Friday, September 16, 2016

What is a Reformed Church: Sanctification (Part 1)

Sanctification: The necessity of sanctification

Therefore lift your drooping hands and strengthen your weak knees, and make straight paths for your feet, so that what is lame may not be put out of joint but rather be healed. Strive for peace with everyone, and for the holiness without which no one will see the Lord. (Heb. 12:12-14)

Q35: What is sanctification?
A. Sanctification is the work of God’s free grace, whereby we are renewed in the whole man after the image of God, and are enabled more and more to die unto sin, and live unto righteousness. (Westminster Shorter Catechism 35)

Justification is an act, a single event, whereby God declares the sinner who believes as righteous. Sanctification is a process whereby a person grows towards holiness and to manifest the fruit of the Spirit (Gal. 6:22-23). A person is not saved by how holy they are, or how much of the fruit of sanctification they display. Justification is God's gift to the ungodly while they are ungodly (Rom. 4:5). Sanctification however is God's will for us after we have been justified (Eph. 2:10, 1 Thess. 4:3). The reason why we should strive to be holy is because we have already been declared righteous before God. Since we are righteous, we should strive to live according to our new status. We do not become holy so as to be right before God, but we try to be holy because we are already right before God. We do not try to please an angry God, but rather we live so as to please God who is our Father who loves us (Gal. 4:6, Heb. 12:7-12)

While sanctification does not save us, it is necessary for the Christian life, for that is what God calls us to. Someone who is truly saved will want to please God. As the Scriptures say, "Are we to continue in sin that grace may abound? By no means! How can we who died to sin still live in it?" (Rom. 6:1-2). When God regenerated and justified us, we are given a new life and are a new creation (2 Cor. 5:17). Believers who are truly saved will want to grow in holiness and obedience towards God. We should not be under any illusion that we can be perfect in this life, since believers will always struggle with sin (Rom. 7:8-25), but yet we are to strive to be holy, as God is holy (1 Peter 1:15-6).

What is sanctification?

Sanctification is "to become holy." "Holiness" is to live as if set apart from the world. It is to live a life not according to the principles of what the world thinks or does, but according to what God desires. It is to reject the three main temptations in this life: the lust of the flesh, the lust of the eyes, and the pride of life (1 Jn. 2:16). But what does God desire and demand? We know what God desires through God's Word, in God's preceptive will, or the moral law. Whatever God tells us to do, we should obey. The main summary of God's law for us is the Ten Commandments, which are found in passages like Exodus 20:1-17 and Deuteronomy 5:6-21. This moral law is summed up in the greatest command Jesus gave us, which is "You shall love the Lord your God with all your heart and with all your soul and with all your mind" and "You shall love your neighbor as yourself." (Mt. 22:37-9).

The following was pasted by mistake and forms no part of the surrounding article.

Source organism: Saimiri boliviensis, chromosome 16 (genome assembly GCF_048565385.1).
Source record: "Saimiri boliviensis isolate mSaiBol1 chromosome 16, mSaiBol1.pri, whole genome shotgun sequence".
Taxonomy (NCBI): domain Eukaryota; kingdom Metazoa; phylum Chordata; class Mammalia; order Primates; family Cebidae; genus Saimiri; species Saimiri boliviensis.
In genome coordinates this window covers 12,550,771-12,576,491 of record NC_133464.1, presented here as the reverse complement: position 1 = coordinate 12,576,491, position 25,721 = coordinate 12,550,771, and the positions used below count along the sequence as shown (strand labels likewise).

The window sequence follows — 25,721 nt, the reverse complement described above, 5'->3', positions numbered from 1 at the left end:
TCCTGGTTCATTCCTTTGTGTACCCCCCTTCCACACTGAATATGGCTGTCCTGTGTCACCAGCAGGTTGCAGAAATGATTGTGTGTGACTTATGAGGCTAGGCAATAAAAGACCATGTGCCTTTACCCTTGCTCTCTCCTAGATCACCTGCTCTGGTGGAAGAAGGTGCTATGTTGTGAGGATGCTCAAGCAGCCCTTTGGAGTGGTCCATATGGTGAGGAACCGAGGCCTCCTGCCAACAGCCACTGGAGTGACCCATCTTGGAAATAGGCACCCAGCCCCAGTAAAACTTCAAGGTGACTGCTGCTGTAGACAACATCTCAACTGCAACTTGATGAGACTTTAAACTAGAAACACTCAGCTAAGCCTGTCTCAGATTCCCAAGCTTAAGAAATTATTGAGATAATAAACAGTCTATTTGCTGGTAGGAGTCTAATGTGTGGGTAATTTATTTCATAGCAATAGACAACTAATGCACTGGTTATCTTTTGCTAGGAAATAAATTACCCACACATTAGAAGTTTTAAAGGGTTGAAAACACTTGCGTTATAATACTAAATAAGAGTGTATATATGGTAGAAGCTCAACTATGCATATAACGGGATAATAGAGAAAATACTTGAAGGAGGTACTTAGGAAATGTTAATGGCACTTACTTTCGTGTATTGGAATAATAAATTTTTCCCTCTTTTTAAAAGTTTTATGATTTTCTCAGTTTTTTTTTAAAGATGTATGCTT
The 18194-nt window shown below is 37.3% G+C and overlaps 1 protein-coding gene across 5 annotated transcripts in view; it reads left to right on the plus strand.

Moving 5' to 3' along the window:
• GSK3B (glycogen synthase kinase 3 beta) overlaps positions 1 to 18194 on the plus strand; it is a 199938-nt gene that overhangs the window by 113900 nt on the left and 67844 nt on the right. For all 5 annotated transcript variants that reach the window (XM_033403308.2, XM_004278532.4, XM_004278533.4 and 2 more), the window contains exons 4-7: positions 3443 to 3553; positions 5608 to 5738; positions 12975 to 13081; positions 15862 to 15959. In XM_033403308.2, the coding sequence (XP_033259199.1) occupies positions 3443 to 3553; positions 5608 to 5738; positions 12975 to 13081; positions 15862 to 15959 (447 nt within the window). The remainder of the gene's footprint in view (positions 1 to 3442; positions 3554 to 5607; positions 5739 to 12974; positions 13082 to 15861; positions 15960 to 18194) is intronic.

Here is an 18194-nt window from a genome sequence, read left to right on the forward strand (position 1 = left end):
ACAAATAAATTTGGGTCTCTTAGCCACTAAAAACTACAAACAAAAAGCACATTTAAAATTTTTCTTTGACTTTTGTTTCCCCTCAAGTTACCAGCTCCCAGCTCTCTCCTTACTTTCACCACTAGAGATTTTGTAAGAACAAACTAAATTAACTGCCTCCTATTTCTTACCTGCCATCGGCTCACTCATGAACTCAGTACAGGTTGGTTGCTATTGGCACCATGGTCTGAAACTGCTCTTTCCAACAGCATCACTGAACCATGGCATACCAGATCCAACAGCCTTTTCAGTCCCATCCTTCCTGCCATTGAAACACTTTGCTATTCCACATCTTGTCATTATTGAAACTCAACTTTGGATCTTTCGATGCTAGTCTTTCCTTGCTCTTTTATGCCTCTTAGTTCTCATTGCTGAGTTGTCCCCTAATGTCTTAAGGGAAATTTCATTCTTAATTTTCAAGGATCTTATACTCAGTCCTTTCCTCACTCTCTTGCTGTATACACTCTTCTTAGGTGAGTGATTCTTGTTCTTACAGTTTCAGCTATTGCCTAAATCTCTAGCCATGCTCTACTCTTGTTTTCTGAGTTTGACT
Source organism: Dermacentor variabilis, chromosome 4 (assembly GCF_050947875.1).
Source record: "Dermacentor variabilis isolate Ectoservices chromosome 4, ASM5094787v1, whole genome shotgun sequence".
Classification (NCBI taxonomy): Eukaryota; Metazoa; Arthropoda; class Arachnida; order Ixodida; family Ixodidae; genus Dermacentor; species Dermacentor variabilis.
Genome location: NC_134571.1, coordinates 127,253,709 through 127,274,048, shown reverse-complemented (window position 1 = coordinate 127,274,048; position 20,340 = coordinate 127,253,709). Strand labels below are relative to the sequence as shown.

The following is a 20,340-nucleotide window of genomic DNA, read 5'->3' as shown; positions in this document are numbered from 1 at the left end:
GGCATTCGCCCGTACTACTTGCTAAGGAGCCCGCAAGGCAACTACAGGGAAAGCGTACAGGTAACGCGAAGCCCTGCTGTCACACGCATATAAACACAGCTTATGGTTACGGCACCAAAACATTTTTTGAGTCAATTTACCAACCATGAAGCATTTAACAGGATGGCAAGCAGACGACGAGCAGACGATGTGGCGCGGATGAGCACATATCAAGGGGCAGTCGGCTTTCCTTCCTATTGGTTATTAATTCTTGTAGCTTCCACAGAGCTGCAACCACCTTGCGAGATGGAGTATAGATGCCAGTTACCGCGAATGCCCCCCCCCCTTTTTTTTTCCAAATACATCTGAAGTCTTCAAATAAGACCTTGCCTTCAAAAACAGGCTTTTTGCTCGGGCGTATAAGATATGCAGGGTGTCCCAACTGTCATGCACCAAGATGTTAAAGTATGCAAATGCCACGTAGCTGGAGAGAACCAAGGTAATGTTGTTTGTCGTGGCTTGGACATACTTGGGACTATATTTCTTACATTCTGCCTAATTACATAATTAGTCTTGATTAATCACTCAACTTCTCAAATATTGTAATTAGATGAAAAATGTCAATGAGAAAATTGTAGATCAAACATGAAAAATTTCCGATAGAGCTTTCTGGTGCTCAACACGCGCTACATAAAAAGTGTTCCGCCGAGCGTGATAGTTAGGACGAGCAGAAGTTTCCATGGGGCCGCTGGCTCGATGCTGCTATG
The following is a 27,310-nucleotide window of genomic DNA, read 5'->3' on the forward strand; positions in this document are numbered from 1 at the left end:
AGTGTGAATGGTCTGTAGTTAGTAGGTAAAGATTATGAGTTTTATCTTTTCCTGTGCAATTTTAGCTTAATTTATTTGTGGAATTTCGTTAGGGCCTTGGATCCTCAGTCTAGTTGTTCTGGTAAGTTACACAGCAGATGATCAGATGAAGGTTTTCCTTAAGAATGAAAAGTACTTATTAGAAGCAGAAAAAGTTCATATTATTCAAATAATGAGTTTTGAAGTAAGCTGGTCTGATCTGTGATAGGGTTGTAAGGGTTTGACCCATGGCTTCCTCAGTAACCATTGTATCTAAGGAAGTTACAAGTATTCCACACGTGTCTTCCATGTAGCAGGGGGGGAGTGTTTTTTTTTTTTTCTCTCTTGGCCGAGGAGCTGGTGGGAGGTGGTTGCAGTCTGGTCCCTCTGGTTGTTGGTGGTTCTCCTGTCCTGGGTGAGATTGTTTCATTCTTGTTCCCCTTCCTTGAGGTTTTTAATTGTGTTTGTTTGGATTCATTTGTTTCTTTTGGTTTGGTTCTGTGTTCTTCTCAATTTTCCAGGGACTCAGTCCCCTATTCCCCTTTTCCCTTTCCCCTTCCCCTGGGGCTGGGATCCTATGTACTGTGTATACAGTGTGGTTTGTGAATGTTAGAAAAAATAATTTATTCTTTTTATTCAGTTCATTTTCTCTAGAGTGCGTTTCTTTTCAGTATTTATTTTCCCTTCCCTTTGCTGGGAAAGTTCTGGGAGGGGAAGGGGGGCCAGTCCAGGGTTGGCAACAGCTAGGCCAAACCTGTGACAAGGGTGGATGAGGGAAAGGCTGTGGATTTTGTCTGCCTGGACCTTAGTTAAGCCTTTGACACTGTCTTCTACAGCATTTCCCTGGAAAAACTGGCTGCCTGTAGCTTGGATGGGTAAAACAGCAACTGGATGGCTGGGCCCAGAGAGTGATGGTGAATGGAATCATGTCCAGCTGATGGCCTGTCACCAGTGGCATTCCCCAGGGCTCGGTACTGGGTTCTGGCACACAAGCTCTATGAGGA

The moral law of God is what God commands us to do as what is morally good. The Law of God in the Scriptures can be divided into the ceremonial, the national and the moral law. Although such a division is not clearly stated neither is it clearly demarcated in Scripture, yet it is implied within the passages of Scripture, as passages such as Isaiah 58 show us. For in Isaiah 58, the moral demand of repentance is clearly placed on a higher level than the ceremonial demands of fasting and sacrifice. But if we interpret Isaiah 58 without those categories, then it seems that God is pitting one of His law against another, thus contradicting Himself.

This moral law of God is the standard upon which we can discern God's will and desire for us to live. Here, we have to understand the three uses of the law. First, this moral law is used to convict us of sin so that we will turn always to God. It is not just for the moment of conversion, but we are to remind ourselves of the law regularly because we sin regularly. "If we confess our sins, He is faithful and just to forgive our sins and cleanse us from all unrighteousness" (1 Jn. 1:9). Since we sin daily, we always are to remember the law and use it to drive us towards confession of our sins to God.

The second use of the law is the civil use, which is to remind and restrain society of sin. As the moral law is published, it informs and reminds society of what wickedness and what righteousness is. Even if many people in society are unbelievers, the publishing of this moral law would act as a restraint against greater lawlessness and wickedness in society. If society obeys the law at least externally, it would result in blessings upon the people who reap the benefits of living in a lawful society.

The third use of the law is the normative use, which is for believers. In it, the believer attempts to live a life that is in conformity to what the law requires. The moral law becomes our standard of what is right and what is wrong. We can judge rightly and live accordingly to what God desires, for the moral law is our pure standard.

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